There can be no doubt of the bitter disappointment that Chris Huhne, Secretary of State for Energy and Climate Change, must have felt when the consortium led by Scottish Power walked away from the chance of establishing and operating Britain's first power plant with Carbon Capture (CCS) and reported by the media on 19 October 2011. The consortium led by Scottish Power, a subsidiary of Spanish utility firm Iberdrola though its headquarters is in Glasgow, also included National Grid and Shell UK. It was hoped that a fully operational CCS facility could be installed at Scottish Power's coal-fired power station at Longannet, Fife and that it would become a world leader.
Longannet (pronounced Long Annet) has a generating capacity of 2,400 megawatts and is the UK's second largest coal-fired power plant after Drax in Yorkshire, and Europe's third largest. The plant with its distinctive 600 foot chimney stack, is also capable of using biofuel and waste for power generation, has no cooling towers as it uses water from the River Forth for this purpose, but it is Scotland's single-biggest polluter emitting between seven and eight million tons of carbon dioxide (CO2) annually. It was the ideal candidate for CCS!
The carbon-capture unit at Longannet was commissioned in 2009 and the simplest explanation as to how it was to have worked is to quote parts of that given by the Department of Energy and Climate Change:
"...CCS is a mitigation technology essential in tackling global climate change...CCS technology captures carbon dioxide from fossil fuel power stations. The CO2 is then transported via pipelines and stored safely offshore in deep underground structures, such as depleted oil and gas reservoirs, and deep saline aquifers..."
What this doesn't tell you is that this extracting, liquefying and piping process is not easily done and certainly does not come cheap. For a start, the plant will require an extra 25 to 35 per cent more fuel, in this case coal, running CCS, just to maintain the same level of power output and bills, whether to commercial users or households, can be expected to go just one way - UP.
When thinking of the good of planet earth however, the project could have had no better advocate than Mr Huhne. A keen and vocal environmentalist and noted for his promotion of green issues, even when this means increasing taxes, he has been the Liberal Democrat Party spokesman on such matters since 2006. He may not have initiated the Longannet unit but there is no doubting his enthusiasm when one reads on his Department website:
"CCS has a key part to play in ensuring that we can keep the lights on at the same time as fighting climate change...The UK has the skills and opportunity to lead the world in this technology, which is why in the spending review we committed to investing up to a billion pounds in CCS."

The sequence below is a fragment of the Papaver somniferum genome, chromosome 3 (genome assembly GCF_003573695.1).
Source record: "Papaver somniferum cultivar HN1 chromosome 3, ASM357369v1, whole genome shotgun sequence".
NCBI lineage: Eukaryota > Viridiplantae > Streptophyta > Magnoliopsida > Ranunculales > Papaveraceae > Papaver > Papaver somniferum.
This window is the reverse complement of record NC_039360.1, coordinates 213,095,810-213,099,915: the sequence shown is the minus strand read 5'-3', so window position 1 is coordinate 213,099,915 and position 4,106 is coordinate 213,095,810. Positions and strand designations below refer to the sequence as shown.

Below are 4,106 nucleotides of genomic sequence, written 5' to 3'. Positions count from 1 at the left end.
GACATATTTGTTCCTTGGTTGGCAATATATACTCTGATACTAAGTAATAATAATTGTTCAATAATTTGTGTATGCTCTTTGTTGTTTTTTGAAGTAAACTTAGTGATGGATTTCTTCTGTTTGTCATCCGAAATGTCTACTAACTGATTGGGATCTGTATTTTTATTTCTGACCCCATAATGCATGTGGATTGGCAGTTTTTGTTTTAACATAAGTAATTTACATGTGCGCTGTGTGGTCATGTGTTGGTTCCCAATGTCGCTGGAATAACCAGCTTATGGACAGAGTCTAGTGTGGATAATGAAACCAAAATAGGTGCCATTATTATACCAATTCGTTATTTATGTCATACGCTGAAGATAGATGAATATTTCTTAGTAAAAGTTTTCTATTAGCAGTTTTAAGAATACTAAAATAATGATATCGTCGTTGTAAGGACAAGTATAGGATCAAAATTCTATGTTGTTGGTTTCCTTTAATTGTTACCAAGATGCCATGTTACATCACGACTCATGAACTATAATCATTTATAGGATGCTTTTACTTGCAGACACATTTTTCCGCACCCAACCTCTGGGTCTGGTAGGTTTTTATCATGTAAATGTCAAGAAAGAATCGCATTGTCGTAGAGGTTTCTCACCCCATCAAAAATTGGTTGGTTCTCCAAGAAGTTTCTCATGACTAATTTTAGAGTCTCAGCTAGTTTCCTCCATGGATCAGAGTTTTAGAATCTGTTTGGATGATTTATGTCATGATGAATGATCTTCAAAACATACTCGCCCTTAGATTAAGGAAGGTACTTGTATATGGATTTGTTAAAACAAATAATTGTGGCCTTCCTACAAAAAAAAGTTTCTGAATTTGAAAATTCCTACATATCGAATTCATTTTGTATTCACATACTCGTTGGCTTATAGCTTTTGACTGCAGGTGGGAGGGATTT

In the current circumstances, a billion is a significant gamble for any government on what the BBC reporter on Reporting Scotland on 19 October described: "...to do this would require world-leading technology to be developed; technology that would be untried and very expensive."
Mr Huhne told the Commons, not very convincingly, that what scuppered the deal, was the length of pipeline to take the CO2 to the undersea reservoirs made the scheme "unviable", along with specific technical problems at Longannet. One hundred and sixty or seventy miles of pipeline?? When there's a least 3,500 miles of pipeline currently injecting liquefied CO2 into depleted oil and gas fields in the USA and Canada!
Some could be doubting the Government's true commitment and the Minister did have to admit that there was no "unlimited resource" but added:
"When we have clear indications that we can do what we need to do with (CCS) at a commercial scale within the £1 billion budget that we have got, then...that is what sensible taxpayers and energy bill payers would want us to do."
There were some who remained disappointed. Carbon Capture expert, Professor Stuart Haszeldine told the BBC on 19 October that the £1 billion pond figure was "plucked out of the air in 2007," and continued: "After the most detailed design study in the world, we now know that the number is £1,200 million, so that's not very far apart. I think people can make more of an effort to bridge that gap."
A spokesman for Scottish Power expressed immense disappointment on the scheme's collapse but added that they were very proud of the level and quality of work that had been achieved in the feed study and the level of detail that the company had achieved.
This was all not good enough for Dr Evan L Lloyd who wrote a letter to The Herald (Glasgow) on 22 October stating:
There has been a document published giving the project costs and the total comes to £1.05 billion, close to the sum available. The Treasury now says it would have to add £300 million in case the project overruns and an additional 15 per cent because it does not believe the document costings."
Well, would you believe it, the keepers of the public finances doubting whether a project that could test our technical know-how to the limit might far exceed the budget. Could be that they read the Special Report on Modern Energy in the Financial Times on 29 September 2011. Especially that piece on Carbon Capture by Andrew Ward on page four.
In an interview with Norway's State Secretary for Energy, Per Rune Henriksen, the Minister admits that Norway's flagship CCS demonstration plant at Mongstad has been beset with difficulties: "This is a very complicated project and the difficulties turn out to be bigger than expected...now we have decided we have to go further in developing the technology before we take the investment decision."
Sobering when one learns that the pilot scheme to date has eaten up $1 billion!